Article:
Encyclopedia of Behavioral Medicine

2013 Edition
| Editors: Marc D. Gellman, J. Rick Turner

Physical Fitness

  • Nerissa Campbell
  • Stefanie De Jesus
  • Harry Prapavessis
Reference work entry
DOI: https://doi.org/10.1007/978-1-4419-1005-9_1167

Synonyms

Definition

Physical fitness is one’s ability to execute daily activities with optimal performance, endurance, and strength with the management of disease, fatigue, and stress and reduced sedentary behavior.

Description

Physical fitness has multiple components and is conceptualized as either performance- or health-related. The specificity of performance-related fitness regarding one’s athletic skill best relates to an individual’s athletic performance. Conversely, health-related fitness is generalized to health status and is affected positively or negatively by one’s habitual physical activity habits. Given the complexity of physical fitness and the epidemiological analysis taken presently, health-related fitness will be the focus of this discussion.

There are five major components of health-related fitness: morphological, muscular, motor, cardiorespiratory, and metabolic (see below), with...
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References and Readings

  1. Bouchard, C., Blair, S. N., & Haskell, W. L. (2006). Physical activity and health. Champaign, IL: Human Kinetic.Google Scholar
  2. Bouchard, C., & Shephard, R. J. (1994). Physical activity, fitness and health: The model and key concepts. In C. Bouchard, R. J. Shephard, & T. Stephens (Eds.), Physical activity, fitness and health, International Proceedings and concensus statement (pp. 77–88). Champaign: Human Kinetics.Google Scholar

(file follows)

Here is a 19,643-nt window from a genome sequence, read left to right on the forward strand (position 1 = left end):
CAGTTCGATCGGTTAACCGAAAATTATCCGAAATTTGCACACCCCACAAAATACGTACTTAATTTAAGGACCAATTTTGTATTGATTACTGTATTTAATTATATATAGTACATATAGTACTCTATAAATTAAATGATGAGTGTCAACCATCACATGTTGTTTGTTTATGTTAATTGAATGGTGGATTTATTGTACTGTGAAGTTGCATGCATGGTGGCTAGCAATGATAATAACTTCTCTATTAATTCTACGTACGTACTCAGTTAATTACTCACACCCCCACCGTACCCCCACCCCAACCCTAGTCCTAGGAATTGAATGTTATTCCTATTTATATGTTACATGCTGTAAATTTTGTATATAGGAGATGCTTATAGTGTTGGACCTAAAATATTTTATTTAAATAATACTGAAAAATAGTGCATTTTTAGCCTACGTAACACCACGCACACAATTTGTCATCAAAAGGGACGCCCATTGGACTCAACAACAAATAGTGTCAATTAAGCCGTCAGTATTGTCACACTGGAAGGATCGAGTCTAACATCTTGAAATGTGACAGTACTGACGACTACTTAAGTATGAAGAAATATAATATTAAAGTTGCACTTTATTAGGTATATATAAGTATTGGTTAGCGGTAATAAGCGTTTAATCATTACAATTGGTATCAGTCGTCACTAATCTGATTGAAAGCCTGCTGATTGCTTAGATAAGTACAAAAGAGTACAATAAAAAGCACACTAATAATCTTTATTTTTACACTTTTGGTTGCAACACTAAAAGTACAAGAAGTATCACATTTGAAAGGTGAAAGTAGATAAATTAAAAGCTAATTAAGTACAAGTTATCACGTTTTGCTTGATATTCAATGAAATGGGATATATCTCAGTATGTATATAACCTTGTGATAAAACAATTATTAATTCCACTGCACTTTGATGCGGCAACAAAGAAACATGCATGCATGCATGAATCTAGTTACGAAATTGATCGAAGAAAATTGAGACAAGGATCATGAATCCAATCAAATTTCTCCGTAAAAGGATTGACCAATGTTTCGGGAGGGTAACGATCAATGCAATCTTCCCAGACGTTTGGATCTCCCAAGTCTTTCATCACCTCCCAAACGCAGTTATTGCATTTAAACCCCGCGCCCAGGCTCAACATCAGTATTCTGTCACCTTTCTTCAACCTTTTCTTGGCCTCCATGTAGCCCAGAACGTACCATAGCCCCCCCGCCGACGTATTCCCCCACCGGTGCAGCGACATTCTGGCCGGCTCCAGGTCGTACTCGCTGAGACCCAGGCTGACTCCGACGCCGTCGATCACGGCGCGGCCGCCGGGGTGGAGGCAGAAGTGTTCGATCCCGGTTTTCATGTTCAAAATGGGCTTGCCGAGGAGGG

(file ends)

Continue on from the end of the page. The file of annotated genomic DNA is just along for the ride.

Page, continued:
3. Caspersen, C. J., Powell, K. E., & Christenson, G. M. (1985). Physical activity, exercise, and physical fitness: Definitions and distinctions for health-related research. Public Health Reports, 100(2), 126–131.PubMedGoogle Scholar
  4. Larson, L. A. (1974). Fitness, health, and work capacity: International Standards for assessment. New York: Macmillan.Google Scholar
  5. Warburton, D. E. R., Nicol, C. W., & Bredin, S. S. D. (2006). Health benefits of physical activity: The evidence. Canadian Medical Association Journal, 174(6), 801–809.PubMedCrossRefGoogle Scholar

Copyright information

© Springer Science+Business Media, New York 2013

Authors and Affiliations

  • Nerissa Campbell
    • 1
  • Stefanie De Jesus
    • 1
  • Harry Prapavessis
    • 2
  1. 1.Exercise and Health Psychology LaboratoryThe University of Western OntarioLondonCanada
  2. 2.University of Western OntarioLondonCanada